Tuesday, September 16, 2008

Spoilers Gone Wild X and XI

Forro takes a look at the spoler on the back of this Civic.  In case you didn't notice that it was, in fact, a Honda it spells it out for you on the front windshield.  It also has a large Honda logo on the back windshield.  As Superintendent Chalmers says, "why would you drive a Honda if you can't show it off?"

This Subaru WRX does have something going for it - it's the GTI edition, so it's got some extra power under the hood...that makes the first spoiler almost acceptable.  The problem is that it has that second spoiler at the top of the windshield.  That's just uncalled for on any vehicle.

Monday, September 15, 2008

Another Awesome IT Tale

It's stories like this that turn IT people into Nick Burns, I swear.  So I'm walking past her desk and an employee asks me "What's my e-mail address?"  She asks me this even though she's been using e-mail for years with us and should know her own e-mail address better than I.  I told her and she promptly asked me again.  I repeated the answer, spelling it out for her.  She then asked me if she needed capital letters or not.  I said that it didn't matter, either way would get it to the right place.  I found out later that she asked one of my support people to help her with her e-mail address a scant 5 minutes later.  Am I being picky, or is that the height of idiocy?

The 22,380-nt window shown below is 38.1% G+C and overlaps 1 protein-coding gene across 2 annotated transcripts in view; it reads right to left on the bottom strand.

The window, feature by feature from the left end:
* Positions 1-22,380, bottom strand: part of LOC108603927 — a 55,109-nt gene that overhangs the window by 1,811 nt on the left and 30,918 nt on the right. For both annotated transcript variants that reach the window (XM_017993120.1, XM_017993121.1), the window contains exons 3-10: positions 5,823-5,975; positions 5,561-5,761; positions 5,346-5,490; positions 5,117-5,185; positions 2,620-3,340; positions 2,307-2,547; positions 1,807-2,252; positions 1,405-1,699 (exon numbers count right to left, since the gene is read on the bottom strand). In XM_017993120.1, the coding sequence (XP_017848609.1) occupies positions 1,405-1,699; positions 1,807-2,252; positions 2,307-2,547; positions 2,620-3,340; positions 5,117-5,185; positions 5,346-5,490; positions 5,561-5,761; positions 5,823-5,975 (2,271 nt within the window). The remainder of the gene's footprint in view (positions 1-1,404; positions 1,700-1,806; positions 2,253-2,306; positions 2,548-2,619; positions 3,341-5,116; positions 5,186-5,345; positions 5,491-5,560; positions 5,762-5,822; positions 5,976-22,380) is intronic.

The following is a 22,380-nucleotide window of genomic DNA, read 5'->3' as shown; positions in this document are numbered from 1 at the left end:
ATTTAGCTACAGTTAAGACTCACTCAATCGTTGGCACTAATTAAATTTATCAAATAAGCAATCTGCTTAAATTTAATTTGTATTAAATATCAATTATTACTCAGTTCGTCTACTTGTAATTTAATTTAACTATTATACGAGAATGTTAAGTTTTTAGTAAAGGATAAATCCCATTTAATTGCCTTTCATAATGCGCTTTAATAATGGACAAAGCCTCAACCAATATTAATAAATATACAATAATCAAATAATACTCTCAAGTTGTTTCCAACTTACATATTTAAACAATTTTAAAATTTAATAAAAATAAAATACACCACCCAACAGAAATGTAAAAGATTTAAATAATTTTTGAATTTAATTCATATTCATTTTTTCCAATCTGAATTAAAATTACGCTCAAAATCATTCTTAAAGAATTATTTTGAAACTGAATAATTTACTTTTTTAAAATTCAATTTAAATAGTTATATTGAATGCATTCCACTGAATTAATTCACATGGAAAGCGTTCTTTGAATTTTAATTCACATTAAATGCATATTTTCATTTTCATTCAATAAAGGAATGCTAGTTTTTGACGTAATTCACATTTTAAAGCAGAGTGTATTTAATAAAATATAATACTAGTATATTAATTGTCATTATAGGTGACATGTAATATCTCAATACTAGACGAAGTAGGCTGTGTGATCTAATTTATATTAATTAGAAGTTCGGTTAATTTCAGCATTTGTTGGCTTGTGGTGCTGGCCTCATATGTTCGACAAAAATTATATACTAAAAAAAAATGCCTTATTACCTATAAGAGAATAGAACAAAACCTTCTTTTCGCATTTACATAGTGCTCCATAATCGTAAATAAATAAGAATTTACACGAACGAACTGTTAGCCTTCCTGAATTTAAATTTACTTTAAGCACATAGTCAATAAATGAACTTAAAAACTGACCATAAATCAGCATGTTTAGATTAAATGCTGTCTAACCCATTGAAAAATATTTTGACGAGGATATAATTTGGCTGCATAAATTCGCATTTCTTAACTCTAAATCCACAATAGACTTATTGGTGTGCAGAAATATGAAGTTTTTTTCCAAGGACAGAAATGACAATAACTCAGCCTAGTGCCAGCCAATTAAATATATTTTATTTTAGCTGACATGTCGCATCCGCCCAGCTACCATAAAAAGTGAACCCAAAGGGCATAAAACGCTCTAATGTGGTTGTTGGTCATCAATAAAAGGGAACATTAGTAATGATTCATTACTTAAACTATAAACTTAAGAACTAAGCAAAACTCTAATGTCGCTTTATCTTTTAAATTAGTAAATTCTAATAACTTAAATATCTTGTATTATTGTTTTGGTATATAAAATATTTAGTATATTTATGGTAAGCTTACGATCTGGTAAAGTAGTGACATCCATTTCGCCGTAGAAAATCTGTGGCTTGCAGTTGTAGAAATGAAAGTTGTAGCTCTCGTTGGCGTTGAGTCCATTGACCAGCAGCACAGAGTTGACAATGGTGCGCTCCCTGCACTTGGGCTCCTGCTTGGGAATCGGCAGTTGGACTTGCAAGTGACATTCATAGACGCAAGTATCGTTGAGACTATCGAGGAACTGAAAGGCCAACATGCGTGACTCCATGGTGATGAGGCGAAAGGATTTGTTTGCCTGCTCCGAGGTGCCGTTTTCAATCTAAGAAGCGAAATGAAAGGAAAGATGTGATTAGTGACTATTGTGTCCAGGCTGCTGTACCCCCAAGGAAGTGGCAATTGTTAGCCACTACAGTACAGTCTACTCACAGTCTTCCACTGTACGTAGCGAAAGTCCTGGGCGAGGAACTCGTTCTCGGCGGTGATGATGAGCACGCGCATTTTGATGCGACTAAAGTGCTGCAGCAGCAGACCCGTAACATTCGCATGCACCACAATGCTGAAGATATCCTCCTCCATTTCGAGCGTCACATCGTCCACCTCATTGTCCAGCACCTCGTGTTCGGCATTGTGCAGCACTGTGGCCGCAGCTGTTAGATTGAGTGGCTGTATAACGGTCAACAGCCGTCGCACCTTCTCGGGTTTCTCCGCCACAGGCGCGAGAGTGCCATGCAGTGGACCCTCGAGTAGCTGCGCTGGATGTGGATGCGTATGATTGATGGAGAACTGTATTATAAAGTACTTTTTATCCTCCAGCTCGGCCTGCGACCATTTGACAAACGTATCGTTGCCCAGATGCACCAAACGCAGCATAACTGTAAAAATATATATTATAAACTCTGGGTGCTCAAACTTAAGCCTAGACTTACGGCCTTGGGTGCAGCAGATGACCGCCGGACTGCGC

Spoilers Gone Wild VI, VII, VIII, IX

These are from my sister Troy who has taken to looking for spoilers at every opportunity.  Here are 3 that she came across:

The Dodge Neon - I think this is factory installed, which is somewhat against my general Spoilers Gone Wild rule, but you need this on a Neon?
The ever-popular Mitsubishi Lancer spoiler is seen here, but without the typical glass pack or mismatched paint job.
Spoilers like this have no business on the Ford Focus, even with Ford itself saying that the Focus is their tuner car.  It's only a tuner car if you're a complete square.
Finally Troy got me this bright orange spoiler on a bright orange Mitsubishi Eclipse.  Not only does the driver have to draw attention to his car with the color, but also with the whole "I'm taking up 2 lanes" driving style he's using.

Thursday, September 11, 2008

Spoilers Gone Wild V

Nothing says "Mid-life Crisis" like putting a spoiler on a minivan.

Wednesday, September 10, 2008

Spoilers Gone Wild IV

Mid 90's Honda?  Check.
Mismatched paint job?  Check.
Lowered suspension?  Check.
Ridiculously large touring wing on a vehicle that doesn't need it?  Check.

Friday, September 05, 2008

McCain's Big Speech